One of the concerns would be how to make customers aware of new images that have just been added to the collection. The existing “Best Match” and “Popularity” algorithms that include some images that have been licensed and some that are brand new and never licensed could still be used. The customer would just not use the terms “used” or “unused” in their search terms. These two terms would simply give customers two important addition options for organizing their search returns.

Organizing The Used Images

Agencies could continue organize the search returns of used images in any way they choose. It could be based on licenses alone, or by number of times clicked on in the last week, month, year, etc. They could use their “Best Match” algorithm, or “Popularity” whatever that means, within only the “Used” part of the collection. But the customer would have the knowledge that all the images had been licensed by at least one customer when they included “Used” in their list of search terms.

Finding Similars

I some cases a customer might find a used image that had some of the characteristics they were looking for, but they need the subject matter from a slightly different angle or perspective. In such a case a visual search of the collection might help them discover the right image for their needs. Alternatively, some collections have already enabled customers to search for similars of most images in their collection.

Contributors would not be allowed to include “used” in their list of keywords or tags. Only the selling agency would be able to attach that term to the list of keywords for a given image. It would be automatically attached whenever an image is first licensed.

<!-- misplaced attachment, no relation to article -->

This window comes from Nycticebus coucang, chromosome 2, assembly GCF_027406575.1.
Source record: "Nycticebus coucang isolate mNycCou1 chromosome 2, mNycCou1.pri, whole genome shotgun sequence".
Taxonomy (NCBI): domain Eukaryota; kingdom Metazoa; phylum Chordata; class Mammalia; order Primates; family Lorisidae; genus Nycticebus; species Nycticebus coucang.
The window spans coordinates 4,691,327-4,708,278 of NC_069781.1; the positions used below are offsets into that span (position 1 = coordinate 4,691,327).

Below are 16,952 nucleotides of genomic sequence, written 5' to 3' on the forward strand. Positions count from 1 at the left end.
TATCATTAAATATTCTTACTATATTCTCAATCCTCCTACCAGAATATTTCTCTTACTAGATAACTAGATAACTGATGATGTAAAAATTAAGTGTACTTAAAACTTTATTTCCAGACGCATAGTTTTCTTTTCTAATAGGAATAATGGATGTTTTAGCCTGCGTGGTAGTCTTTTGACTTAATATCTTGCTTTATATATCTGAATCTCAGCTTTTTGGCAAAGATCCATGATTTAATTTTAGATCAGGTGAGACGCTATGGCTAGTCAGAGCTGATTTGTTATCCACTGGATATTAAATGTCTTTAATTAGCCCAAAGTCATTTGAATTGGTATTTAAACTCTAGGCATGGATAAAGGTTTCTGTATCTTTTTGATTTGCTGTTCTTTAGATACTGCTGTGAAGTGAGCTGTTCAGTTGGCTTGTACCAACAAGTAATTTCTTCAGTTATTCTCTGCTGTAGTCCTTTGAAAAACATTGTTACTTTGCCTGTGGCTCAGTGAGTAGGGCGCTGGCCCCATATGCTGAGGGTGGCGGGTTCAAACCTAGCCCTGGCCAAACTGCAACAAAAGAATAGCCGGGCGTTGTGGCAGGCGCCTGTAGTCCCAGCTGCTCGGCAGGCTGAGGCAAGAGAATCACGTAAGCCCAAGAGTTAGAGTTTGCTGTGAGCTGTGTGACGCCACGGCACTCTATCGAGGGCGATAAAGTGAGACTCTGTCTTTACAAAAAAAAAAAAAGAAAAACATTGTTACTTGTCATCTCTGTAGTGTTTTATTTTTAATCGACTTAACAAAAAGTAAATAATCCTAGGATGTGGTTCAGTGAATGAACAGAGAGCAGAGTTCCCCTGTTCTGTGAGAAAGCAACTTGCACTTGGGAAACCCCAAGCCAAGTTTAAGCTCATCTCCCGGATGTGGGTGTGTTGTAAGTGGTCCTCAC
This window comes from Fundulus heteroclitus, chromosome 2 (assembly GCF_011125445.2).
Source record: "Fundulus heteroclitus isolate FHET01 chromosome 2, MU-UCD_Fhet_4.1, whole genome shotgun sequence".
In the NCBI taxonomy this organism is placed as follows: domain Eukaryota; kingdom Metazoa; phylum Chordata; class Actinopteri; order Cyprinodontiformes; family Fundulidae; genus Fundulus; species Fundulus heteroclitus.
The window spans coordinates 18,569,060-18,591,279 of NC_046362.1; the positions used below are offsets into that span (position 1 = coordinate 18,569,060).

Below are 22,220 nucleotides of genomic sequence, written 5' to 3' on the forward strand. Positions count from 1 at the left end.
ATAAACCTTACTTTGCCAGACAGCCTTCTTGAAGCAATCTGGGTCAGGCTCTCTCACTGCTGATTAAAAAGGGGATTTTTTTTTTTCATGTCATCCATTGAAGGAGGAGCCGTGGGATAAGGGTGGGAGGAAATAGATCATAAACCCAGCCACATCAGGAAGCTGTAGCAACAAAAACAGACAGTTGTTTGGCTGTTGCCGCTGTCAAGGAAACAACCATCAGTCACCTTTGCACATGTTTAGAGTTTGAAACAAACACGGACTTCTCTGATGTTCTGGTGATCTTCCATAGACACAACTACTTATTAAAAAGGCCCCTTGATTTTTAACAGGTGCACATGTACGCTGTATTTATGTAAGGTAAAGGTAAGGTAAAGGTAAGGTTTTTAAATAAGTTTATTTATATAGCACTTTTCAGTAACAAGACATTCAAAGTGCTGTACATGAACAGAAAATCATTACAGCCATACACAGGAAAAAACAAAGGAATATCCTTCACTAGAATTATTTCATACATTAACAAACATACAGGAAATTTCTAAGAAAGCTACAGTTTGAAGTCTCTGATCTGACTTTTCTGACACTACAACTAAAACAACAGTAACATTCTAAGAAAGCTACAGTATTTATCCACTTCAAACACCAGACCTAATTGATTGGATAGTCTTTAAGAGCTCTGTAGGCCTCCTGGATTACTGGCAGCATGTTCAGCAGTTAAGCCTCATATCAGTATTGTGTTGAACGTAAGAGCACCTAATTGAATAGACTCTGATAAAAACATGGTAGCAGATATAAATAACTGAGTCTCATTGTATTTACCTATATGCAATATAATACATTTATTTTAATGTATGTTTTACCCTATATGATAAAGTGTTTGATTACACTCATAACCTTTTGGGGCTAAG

An image might be placed on Shutterstock and licensed there. Later it could be placed on iStock or AdobeStock, but there would be no record on these new sites of the image ever having been licensed until the particular site actually licensed its use.  “Used” relates to the particular search engine.

It is conceivable that there might be some searches for subject in little demand where zero images would be delivered as having been licensed. The customer could still see all the images in the collection of that subject simply by removing “used” from the keyword search list.

Such a strategy might not work well for smaller, specialized agencies because it could reveal how few images are actually being licensed, but for the larger agencies it would seem to give an indication of the most popular imagery in their collections without disclosing any proprietary information.

Copyright © 2018 Jim Pickerell. The above article may not be copied, reproduced, excerpted or distributed in any manner without written permission from the author. All requests should be submitted to Selling Stock at 10319 Westlake Drive, Suite 162, Bethesda, MD 20817, phone 301-461-7627, e-mail: wvz@fpcubgbf.pbz

Jim Pickerell is founder of, an online newsletter that publishes daily. He is also available for personal telephone consultations on pricing and other matters related to stock photography. He occasionally acts as an expert witness on matters related to stock photography. For his current curriculum vitae go to: